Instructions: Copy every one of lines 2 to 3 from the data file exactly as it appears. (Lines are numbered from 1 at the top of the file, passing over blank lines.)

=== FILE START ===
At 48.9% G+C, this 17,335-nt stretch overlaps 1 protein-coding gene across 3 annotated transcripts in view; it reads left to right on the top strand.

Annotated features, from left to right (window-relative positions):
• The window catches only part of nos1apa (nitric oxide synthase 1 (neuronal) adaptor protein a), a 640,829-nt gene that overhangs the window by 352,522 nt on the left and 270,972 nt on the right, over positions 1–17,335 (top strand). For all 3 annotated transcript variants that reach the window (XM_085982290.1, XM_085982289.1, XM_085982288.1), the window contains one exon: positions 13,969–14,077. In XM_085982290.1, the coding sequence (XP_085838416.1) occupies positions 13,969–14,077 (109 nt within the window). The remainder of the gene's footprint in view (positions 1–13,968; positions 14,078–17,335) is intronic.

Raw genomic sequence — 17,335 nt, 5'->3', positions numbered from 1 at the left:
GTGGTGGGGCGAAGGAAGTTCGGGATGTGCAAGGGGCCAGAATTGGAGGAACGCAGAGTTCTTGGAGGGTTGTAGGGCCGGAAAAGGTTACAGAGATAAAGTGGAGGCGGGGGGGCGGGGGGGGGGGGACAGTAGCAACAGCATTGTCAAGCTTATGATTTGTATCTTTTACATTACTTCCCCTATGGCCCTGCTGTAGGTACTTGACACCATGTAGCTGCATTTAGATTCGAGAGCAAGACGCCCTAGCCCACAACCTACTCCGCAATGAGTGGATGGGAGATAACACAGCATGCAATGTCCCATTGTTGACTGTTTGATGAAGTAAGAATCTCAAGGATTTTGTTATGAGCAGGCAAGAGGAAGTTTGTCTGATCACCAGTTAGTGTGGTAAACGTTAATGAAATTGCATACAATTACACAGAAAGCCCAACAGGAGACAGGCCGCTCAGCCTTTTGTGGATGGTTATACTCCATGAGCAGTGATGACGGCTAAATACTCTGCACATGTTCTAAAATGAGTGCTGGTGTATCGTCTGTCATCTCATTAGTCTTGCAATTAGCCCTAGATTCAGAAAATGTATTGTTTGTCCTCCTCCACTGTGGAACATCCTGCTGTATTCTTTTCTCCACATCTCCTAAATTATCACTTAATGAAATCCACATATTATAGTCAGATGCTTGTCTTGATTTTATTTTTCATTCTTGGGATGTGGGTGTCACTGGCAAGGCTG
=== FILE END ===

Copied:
Annotated features, from left to right (window-relative positions):
• The window catches only part of nos1apa (nitric oxide synthase 1 (neuronal) adaptor protein a), a 640,829-nt gene that overhangs the window by 352,522 nt on the left and 270,972 nt on the right, over positions 1–17,335 (top strand). For all 3 annotated transcript variants that reach the window (XM_085982290.1, XM_085982289.1, XM_085982288.1), the window contains one exon: positions 13,969–14,077. In XM_085982290.1, the coding sequence (XP_085838416.1) occupies positions 13,969–14,077 (109 nt within the window). The remainder of the gene's footprint in view (positions 1–13,968; positions 14,078–17,335) is intronic.